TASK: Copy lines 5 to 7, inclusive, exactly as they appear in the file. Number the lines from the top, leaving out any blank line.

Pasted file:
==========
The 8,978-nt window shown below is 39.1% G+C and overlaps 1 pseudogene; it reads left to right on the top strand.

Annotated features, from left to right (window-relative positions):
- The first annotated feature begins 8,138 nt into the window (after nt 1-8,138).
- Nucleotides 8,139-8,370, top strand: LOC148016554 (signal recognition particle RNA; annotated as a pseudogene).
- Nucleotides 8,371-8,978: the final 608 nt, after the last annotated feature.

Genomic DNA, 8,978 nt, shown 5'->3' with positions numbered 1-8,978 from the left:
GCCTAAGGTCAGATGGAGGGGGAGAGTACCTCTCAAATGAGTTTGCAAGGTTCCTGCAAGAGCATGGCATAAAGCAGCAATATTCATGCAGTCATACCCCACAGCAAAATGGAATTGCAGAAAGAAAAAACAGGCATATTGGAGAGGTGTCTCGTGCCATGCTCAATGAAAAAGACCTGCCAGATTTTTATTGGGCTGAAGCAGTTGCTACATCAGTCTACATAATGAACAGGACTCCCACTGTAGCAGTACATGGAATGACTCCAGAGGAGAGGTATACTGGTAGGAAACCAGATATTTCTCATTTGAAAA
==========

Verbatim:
- Nucleotides 8,371-8,978: the final 608 nt, after the last annotated feature.

Genomic DNA, 8,978 nt, shown 5'->3' with positions numbered 1-8,978 from the left:
GCCTAAGGTCAGATGGAGGGGGAGAGTACCTCTCAAATGAGTTTGCAAGGTTCCTGCAAGAGCATGGCATAAAGCAGCAATATTCATGCAGTCATACCCCACAGCAAAATGGAATTGCAGAAAGAAAAAACAGGCATATTGGAGAGGTGTCTCGTGCCATGCTCAATGAAAAAGACCTGCCAGATTTTTATTGGGCTGAAGCAGTTGCTACATCAGTCTACATAATGAACAGGACTCCCACTGTAGCAGTACATGGAATGACTCCAGAGGAGAGGTATACTGGTAGGAAACCAGATATTTCTCATTTGAAAA